Another Space in Time Kindle Edition
|Length: 380 pages||Word Wise: Enabled||Enhanced Typesetting: Enabled|
|Page Flip: Enabled||
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"Enlightenment Now: The Case for Reason, Science, Humanism, and Progress"
Is the world really falling apart? Is the ideal of progress obsolete? Cognitive scientist and public intellectual Steven Pinker urges us to step back from the gory headlines and prophecies of doom, and instead, follow the data: In seventy-five jaw-dropping graphs, Pinker shows that life, health, prosperity, safety, peace, knowledge, and happiness are on the rise. Learn more
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The fugitive "Arrival", now pursued by E.T.T. (Earth Trash Terminators) runs for his life, helped by some local friends, who can read his mind and his fantasies, but eventually manages to get rid of his hunters and prove his innocence. That makes the second part of the book more alert, after the long, descriptive passages in the beginning that introduce the reader, and the protagonist, to the parallel world.
Had the author cut some of the expository dialogue and focused on the narrative, it would have delivered a page turner, a sci-fi political thriller. But even so, he entertains, challenges, and warns us with his allegory about a new "Arrival" (new comer, immigrant) in a strange world where he is to serve as a scapegoat, rather than an equal human being. Isn't it akin to our present-day world?
The world itself was fascinating with plants, creatures and environments, like but unlike the ones we know on Earth. As a New Zealander, I was personally delighted to meet live moas "with attitude" on Goranas. Moas are huge flightless birds unique to my country, but now sadly extinct, (except on Goranas.) Goranas's giant constrictor snakes were interesting, specially when you can step over one while mistaking it for a log.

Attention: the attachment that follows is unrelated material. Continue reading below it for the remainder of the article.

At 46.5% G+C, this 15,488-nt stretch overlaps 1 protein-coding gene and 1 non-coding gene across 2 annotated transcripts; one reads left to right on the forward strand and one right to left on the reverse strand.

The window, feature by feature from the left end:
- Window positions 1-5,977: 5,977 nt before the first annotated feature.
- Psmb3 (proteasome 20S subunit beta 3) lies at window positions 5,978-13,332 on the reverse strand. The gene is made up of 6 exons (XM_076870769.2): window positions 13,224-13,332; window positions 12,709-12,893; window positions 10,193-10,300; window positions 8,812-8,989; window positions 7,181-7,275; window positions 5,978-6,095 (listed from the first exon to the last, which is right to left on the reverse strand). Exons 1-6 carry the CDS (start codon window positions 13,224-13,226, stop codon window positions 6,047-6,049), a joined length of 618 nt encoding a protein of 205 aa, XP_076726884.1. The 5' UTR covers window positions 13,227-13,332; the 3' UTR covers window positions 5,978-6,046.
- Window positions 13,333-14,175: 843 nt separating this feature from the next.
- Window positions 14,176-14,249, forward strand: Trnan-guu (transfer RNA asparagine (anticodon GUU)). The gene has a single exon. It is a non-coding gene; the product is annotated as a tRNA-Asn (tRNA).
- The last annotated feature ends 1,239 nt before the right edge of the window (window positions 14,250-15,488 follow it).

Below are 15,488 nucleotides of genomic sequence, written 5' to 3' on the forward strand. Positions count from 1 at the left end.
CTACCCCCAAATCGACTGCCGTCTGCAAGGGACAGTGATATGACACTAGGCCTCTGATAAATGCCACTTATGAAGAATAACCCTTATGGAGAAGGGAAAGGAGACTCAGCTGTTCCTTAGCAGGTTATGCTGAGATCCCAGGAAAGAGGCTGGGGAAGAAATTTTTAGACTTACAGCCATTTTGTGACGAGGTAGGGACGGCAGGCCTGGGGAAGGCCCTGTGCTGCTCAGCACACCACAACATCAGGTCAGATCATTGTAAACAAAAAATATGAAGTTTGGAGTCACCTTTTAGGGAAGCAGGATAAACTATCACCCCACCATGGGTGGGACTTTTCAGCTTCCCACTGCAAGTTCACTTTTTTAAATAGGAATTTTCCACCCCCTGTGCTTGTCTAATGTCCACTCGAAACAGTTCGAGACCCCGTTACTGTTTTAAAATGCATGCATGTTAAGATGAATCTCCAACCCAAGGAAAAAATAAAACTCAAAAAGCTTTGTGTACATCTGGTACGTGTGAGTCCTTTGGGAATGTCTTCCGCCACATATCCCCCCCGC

The astronomical arrangements between Goranas and its pulsar star were about as different from Earth's as you could imagine and yet producing similar conditions for life to thrive in. This sun did not set; it simply went out for the night. I'd heard of pulsar stars but it takes a clever fiction writer like Richard Bunning to contrive a plausible way for it to work out as a "home" star suitable for human life.
I easily identified with the character Rodwell and enjoyed seeing him develop gradually through the story from a confused and vulnerable naked new "arrival" to a dangerous force to be reckoned with towards the end. I grew to like him and felt sure he would later honour his debts to those who freely helped him when he was in dire straits.
Bunning handled the religious aspects of the story well, in a way that encouraged faith while discouraging fear and religious discord. It got you thinking about life after death and wondering what kind of world might be waiting for each of us somewhere out there in the universe.
The story's voice was unusual in its formal style. For example contractions like weren't, or won't were rare, even in dialogue, but the formality somehow suited the character and his predicament. I found the voice refreshing because so different to most SF in this respect.
The love story was well-handled and it was a good device to allow us to peek into Lucy's diary at the end and to view the events of the story and the character of Rodwell himself through her eyes.
I recommend this book for anyone with an interest in the topic of life after death, or anyone who enjoys Sci-fi or a good action thriller, and anyone who likes a good romance. This book is all of those genres rolled into one. But the most important quality for me was its ability to anchor me to that chair, wearing out my kindle thumb, until I reached the last page.
Most recent customer reviews
First, a warning. I read it on a plane, which was a big mistake.Read more